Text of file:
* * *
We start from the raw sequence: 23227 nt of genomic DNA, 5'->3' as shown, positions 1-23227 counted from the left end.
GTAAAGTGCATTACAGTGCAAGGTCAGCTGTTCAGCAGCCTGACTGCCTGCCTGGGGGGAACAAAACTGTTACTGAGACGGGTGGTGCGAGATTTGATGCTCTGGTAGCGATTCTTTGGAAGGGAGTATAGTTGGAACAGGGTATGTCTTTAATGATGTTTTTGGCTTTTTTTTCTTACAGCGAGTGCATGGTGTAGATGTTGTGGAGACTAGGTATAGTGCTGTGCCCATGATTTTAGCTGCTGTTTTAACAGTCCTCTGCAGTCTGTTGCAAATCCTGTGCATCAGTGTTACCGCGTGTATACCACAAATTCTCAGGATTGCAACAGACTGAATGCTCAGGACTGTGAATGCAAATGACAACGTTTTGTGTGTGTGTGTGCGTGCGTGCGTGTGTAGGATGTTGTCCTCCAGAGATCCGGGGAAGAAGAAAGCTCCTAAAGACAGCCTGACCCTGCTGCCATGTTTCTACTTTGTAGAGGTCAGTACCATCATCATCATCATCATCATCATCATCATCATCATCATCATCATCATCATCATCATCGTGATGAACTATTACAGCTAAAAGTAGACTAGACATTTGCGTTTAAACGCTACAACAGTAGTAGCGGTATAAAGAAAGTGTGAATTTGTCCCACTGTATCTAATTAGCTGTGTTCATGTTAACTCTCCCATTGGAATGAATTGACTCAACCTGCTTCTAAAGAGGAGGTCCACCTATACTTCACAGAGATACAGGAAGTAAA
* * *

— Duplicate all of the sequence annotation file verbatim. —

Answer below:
We start from the raw sequence: 23227 nt of genomic DNA, 5'->3' as shown, positions 1-23227 counted from the left end.
GTAAAGTGCATTACAGTGCAAGGTCAGCTGTTCAGCAGCCTGACTGCCTGCCTGGGGGGAACAAAACTGTTACTGAGACGGGTGGTGCGAGATTTGATGCTCTGGTAGCGATTCTTTGGAAGGGAGTATAGTTGGAACAGGGTATGTCTTTAATGATGTTTTTGGCTTTTTTTTCTTACAGCGAGTGCATGGTGTAGATGTTGTGGAGACTAGGTATAGTGCTGTGCCCATGATTTTAGCTGCTGTTTTAACAGTCCTCTGCAGTCTGTTGCAAATCCTGTGCATCAGTGTTACCGCGTGTATACCACAAATTCTCAGGATTGCAACAGACTGAATGCTCAGGACTGTGAATGCAAATGACAACGTTTTGTGTGTGTGTGTGCGTGCGTGCGTGTGTAGGATGTTGTCCTCCAGAGATCCGGGGAAGAAGAAAGCTCCTAAAGACAGCCTGACCCTGCTGCCATGTTTCTACTTTGTAGAGGTCAGTACCATCATCATCATCATCATCATCATCATCATCATCATCATCATCATCATCATCATCATCGTGATGAACTATTACAGCTAAAAGTAGACTAGACATTTGCGTTTAAACGCTACAACAGTAGTAGCGGTATAAAGAAAGTGTGAATTTGTCCCACTGTATCTAATTAGCTGTGTTCATGTTAACTCTCCCATTGGAATGAATTGACTCAACCTGCTTCTAAAGAGGAGGTCCACCTATACTTCACAGAGATACAGGAAGTAAA